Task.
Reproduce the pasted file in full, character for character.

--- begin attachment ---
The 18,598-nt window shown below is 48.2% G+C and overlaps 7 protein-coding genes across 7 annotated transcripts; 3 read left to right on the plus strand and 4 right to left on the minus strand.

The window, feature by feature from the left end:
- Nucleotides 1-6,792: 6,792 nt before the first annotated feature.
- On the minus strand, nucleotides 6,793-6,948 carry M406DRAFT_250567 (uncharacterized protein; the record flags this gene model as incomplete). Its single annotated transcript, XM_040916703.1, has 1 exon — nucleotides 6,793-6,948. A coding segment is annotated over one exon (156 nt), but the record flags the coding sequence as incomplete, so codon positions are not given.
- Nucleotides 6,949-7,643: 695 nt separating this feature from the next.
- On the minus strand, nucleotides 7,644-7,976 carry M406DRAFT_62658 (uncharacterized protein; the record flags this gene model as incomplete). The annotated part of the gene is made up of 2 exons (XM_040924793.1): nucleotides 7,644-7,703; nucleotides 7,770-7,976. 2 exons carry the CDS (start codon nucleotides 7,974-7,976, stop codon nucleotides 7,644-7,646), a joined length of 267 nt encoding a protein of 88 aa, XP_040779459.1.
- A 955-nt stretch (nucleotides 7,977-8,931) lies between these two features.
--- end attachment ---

The 18,598-nt window shown below is 48.2% G+C and overlaps 7 protein-coding genes across 7 annotated transcripts; 3 read left to right on the plus strand and 4 right to left on the minus strand.

The window, feature by feature from the left end:
- Nucleotides 1-6,792: 6,792 nt before the first annotated feature.
- On the minus strand, nucleotides 6,793-6,948 carry M406DRAFT_250567 (uncharacterized protein; the record flags this gene model as incomplete). Its single annotated transcript, XM_040916703.1, has 1 exon — nucleotides 6,793-6,948. A coding segment is annotated over one exon (156 nt), but the record flags the coding sequence as incomplete, so codon positions are not given.
- Nucleotides 6,949-7,643: 695 nt separating this feature from the next.
- On the minus strand, nucleotides 7,644-7,976 carry M406DRAFT_62658 (uncharacterized protein; the record flags this gene model as incomplete). The annotated part of the gene is made up of 2 exons (XM_040924793.1): nucleotides 7,644-7,703; nucleotides 7,770-7,976. 2 exons carry the CDS (start codon nucleotides 7,974-7,976, stop codon nucleotides 7,644-7,646), a joined length of 267 nt encoding a protein of 88 aa, XP_040779459.1.
- A 955-nt stretch (nucleotides 7,977-8,931) lies between these two features.